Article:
How Public Opinion Affects Presidential Decision Making
Do American presidents consider public opinion when making foreign policy decisions? In a democracy, it is generally assumed that citizen preferences inform public policy. For a variety of reasons, however, foreign policy has always posed a difficult challenge for democratic governance. In Paying Attention to Foreign Affairs, Thomas Knecht offers new insights into the relationship between public opinion and U.S. foreign policy. He does so by shifting our focus away from the opinions that Americans hold and toward the issues that grab the public’s attention. Policy making under the glare of public scrutiny differs from policy making when no one is looking. As public interest in foreign policy increases, the political stakes also rise. A highly attentive public can then force presidents to choose foreign policies that are less politically risky but usually less effective. By tracking the ebb and flow of public attention to foreign policy, this book offers a method of predicting when presidents are likely to lead, follow, or simply ignore the American public.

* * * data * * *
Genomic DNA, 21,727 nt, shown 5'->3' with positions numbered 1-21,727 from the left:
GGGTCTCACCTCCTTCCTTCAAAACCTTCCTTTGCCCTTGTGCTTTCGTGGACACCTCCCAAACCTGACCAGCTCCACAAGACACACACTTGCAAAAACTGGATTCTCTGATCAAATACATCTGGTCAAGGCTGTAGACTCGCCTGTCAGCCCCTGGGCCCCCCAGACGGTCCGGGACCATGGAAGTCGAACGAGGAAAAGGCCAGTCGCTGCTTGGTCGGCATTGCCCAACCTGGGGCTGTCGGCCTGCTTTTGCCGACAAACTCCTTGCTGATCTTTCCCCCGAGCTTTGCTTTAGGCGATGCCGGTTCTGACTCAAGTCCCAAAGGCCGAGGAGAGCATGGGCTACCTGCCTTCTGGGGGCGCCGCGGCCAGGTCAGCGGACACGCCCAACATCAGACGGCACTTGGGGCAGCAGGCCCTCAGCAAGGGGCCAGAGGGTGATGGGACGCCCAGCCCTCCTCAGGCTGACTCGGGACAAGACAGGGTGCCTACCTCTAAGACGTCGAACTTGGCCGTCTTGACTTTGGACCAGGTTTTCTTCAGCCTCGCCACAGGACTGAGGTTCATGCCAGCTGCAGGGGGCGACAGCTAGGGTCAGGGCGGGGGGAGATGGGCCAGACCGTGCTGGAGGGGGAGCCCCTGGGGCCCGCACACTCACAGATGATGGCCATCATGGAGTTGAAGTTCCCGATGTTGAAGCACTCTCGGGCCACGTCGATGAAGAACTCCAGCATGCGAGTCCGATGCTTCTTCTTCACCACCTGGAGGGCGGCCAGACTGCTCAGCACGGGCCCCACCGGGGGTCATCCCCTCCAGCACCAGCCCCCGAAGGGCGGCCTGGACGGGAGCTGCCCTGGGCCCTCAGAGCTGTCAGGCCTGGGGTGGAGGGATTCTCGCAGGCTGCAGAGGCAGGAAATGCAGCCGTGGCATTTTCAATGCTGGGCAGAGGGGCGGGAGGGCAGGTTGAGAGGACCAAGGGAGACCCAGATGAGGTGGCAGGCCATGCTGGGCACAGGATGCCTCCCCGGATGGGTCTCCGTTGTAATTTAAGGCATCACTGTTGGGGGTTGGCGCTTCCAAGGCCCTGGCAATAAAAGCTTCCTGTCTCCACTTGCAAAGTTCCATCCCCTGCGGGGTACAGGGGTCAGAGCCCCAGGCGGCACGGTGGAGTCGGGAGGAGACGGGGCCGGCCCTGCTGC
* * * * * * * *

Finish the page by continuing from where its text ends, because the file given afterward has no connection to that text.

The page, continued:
Yoshiaki Maeda has been falsely accused and detained, along with delinquents from all over the Kanto region, in the juvenile correctional facility, Shouran Institute. Yoshiaki is as typical as a boy can get, so when he finds himself living in this violence-ridden prison, he can't think of anything worse. His cellmates, Iwakura, Yamanoi, and…
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